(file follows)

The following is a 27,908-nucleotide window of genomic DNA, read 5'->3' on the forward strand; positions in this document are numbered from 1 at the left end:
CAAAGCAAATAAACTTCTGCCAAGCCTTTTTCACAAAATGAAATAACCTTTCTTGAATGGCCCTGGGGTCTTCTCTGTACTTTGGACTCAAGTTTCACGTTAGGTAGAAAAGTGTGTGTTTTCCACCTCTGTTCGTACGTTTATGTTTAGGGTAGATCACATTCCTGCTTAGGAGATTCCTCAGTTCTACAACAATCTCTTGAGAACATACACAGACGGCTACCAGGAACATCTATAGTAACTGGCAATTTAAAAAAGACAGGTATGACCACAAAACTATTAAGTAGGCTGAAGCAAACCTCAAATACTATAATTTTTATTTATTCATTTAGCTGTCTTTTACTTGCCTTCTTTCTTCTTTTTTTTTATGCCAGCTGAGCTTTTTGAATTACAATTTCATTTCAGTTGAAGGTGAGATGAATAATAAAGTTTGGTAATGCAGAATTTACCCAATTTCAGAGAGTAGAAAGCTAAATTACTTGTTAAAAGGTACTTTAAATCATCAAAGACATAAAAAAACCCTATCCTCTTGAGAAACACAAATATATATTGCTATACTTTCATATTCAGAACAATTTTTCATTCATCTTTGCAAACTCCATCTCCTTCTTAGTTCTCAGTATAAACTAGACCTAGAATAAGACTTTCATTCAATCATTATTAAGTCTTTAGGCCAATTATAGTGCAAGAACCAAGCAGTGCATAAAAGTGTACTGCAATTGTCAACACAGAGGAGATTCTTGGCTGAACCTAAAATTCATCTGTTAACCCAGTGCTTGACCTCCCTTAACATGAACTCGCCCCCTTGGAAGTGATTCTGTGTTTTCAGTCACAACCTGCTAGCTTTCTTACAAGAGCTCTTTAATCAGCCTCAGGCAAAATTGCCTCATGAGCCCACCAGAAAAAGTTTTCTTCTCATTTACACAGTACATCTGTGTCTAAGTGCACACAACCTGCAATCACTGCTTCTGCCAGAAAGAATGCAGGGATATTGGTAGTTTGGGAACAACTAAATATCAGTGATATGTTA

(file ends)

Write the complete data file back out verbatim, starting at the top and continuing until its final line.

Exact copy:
The following is a 27,908-nucleotide window of genomic DNA, read 5'->3' on the forward strand; positions in this document are numbered from 1 at the left end:
CAAAGCAAATAAACTTCTGCCAAGCCTTTTTCACAAAATGAAATAACCTTTCTTGAATGGCCCTGGGGTCTTCTCTGTACTTTGGACTCAAGTTTCACGTTAGGTAGAAAAGTGTGTGTTTTCCACCTCTGTTCGTACGTTTATGTTTAGGGTAGATCACATTCCTGCTTAGGAGATTCCTCAGTTCTACAACAATCTCTTGAGAACATACACAGACGGCTACCAGGAACATCTATAGTAACTGGCAATTTAAAAAAGACAGGTATGACCACAAAACTATTAAGTAGGCTGAAGCAAACCTCAAATACTATAATTTTTATTTATTCATTTAGCTGTCTTTTACTTGCCTTCTTTCTTCTTTTTTTTTATGCCAGCTGAGCTTTTTGAATTACAATTTCATTTCAGTTGAAGGTGAGATGAATAATAAAGTTTGGTAATGCAGAATTTACCCAATTTCAGAGAGTAGAAAGCTAAATTACTTGTTAAAAGGTACTTTAAATCATCAAAGACATAAAAAAACCCTATCCTCTTGAGAAACACAAATATATATTGCTATACTTTCATATTCAGAACAATTTTTCATTCATCTTTGCAAACTCCATCTCCTTCTTAGTTCTCAGTATAAACTAGACCTAGAATAAGACTTTCATTCAATCATTATTAAGTCTTTAGGCCAATTATAGTGCAAGAACCAAGCAGTGCATAAAAGTGTACTGCAATTGTCAACACAGAGGAGATTCTTGGCTGAACCTAAAATTCATCTGTTAACCCAGTGCTTGACCTCCCTTAACATGAACTCGCCCCCTTGGAAGTGATTCTGTGTTTTCAGTCACAACCTGCTAGCTTTCTTACAAGAGCTCTTTAATCAGCCTCAGGCAAAATTGCCTCATGAGCCCACCAGAAAAAGTTTTCTTCTCATTTACACAGTACATCTGTGTCTAAGTGCACACAACCTGCAATCACTGCTTCTGCCAGAAAGAATGCAGGGATATTGGTAGTTTGGGAACAACTAAATATCAGTGATATGTTA